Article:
Announcing new devices, or freebies for attendees, isn't necessary. However, I did expect the MeeGo Conference Keynote to address the challenges facing MeeGo now; particularly since February 11th there is not a mass-market consumer electronics vendor onboard as a strategic partner. Celebrating the work that has been done to date is necessary for the community psyche. Outlining the next steps, including a roadmap, is integral for the development ecosystem. None of these things were done, and it left a pall over the entire conference.

Personally, I attended the conference believing that Nokia's upcoming MeeGo-compatible Harmattan OS had to work to try and get itself integrated into the MeeGo ecosystem in order to benefit from the growth that MeeGo was going to enjoy. I came away from the conference believing that MeeGo needs Harmattan a lot more than Harmattan needs MeeGo.

MeeGo needs fresh blood; a sentiment shared by others. The "#jaffa4tsg" hashtag on Twitter started to be used after Imad responded to my question about expanding the TSG (Technical Steering Group) beyond a single member by saying that anyone was welcome to put themselves forward. A surprising number of people I very much respect said that my flippant "I'll do it" was an excellent idea, with me "getting MeeGo". My professional experience in the IT industry, as well as my wide experience and standing in the community are also strong reasons to be involved.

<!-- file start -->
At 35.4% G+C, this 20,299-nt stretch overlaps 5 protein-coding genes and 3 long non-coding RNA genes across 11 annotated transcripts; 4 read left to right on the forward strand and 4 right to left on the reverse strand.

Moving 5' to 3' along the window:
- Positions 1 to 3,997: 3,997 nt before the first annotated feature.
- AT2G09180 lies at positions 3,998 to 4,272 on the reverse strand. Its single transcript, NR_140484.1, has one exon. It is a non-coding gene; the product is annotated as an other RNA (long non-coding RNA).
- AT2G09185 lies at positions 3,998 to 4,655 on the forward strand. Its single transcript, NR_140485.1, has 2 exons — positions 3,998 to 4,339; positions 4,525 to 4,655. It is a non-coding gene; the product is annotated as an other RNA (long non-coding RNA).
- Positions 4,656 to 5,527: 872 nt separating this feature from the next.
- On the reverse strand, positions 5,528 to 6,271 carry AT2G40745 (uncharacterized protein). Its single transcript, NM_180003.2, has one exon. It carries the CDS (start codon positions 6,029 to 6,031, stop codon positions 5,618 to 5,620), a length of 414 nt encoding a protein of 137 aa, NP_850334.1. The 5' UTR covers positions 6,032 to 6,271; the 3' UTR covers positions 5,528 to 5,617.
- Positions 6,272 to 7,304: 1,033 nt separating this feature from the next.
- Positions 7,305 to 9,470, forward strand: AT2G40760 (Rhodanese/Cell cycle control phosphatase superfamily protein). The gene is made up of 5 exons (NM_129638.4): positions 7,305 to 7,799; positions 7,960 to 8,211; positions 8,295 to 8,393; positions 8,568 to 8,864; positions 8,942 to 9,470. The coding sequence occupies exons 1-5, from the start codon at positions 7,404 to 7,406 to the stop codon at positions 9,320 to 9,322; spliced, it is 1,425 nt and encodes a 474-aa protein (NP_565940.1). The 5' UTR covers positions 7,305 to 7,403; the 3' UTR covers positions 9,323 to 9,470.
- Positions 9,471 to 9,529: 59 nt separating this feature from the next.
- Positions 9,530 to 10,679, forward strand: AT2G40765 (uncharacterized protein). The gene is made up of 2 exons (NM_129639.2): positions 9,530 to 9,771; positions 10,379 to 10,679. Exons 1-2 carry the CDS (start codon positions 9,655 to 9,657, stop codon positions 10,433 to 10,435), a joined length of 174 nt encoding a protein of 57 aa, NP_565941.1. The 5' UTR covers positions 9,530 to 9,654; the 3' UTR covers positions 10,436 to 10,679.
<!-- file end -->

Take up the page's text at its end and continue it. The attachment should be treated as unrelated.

Assuming this isn't an entirely silly idea - although there is no documented process by which people can join the TSG - here's how I think we should have run the keynote (keeping the two hour running time, and abiding by the rumour that politics prevented Nokia talking about Harmattan & announcing the awaited developer programme):

  1. Welcome, including rerun of the "MeeGo on all your screens" video from Dublin (10 mins)
  2. What've we achieved in the last six months? (30 mins)

    • MeeGo 1.2 tablet demo
    • MeeGo 1.2 demo on N900 Developer Edition ("mass-market consumer hardware, capable of running MeeGo")
    • Overview of all the manufacturers who have released, or committed to releasing, MeeGo hardware (including Nokia)
    • Announcements about Linpus, Red Flag Software, 4tiitoo AG and China Standard Software Company (C2SC) updating to MeeGo 1.2 base
  3. Why MeeGo can succeed in a crowded market (35 mins)

    • 20 years of Linux video
    • Mobile OS ecosystem (Danielle Levitis, IDC)
    • Some numbers from Dawn's community metrics about growth and activity of community
    • The potential of IVI (Tsuguo Nobe, Chief Service Architect, Nissan)
    • Time to market (4tiitoo and Amino)
  4. Organisational and governance changes, to ensure we do succeed in the next stage of growth (10 mins)
  5. What next for MeeGo (20 mins)

    • Roadmap for MeeGo 1.3 and call to action for faster innovation (Arjan van der Ven)
    • MeeGo 1.4 and beyond
  6. Soundbites video from day 0 (2 mins)
  7. Audience Q&A (13 mins)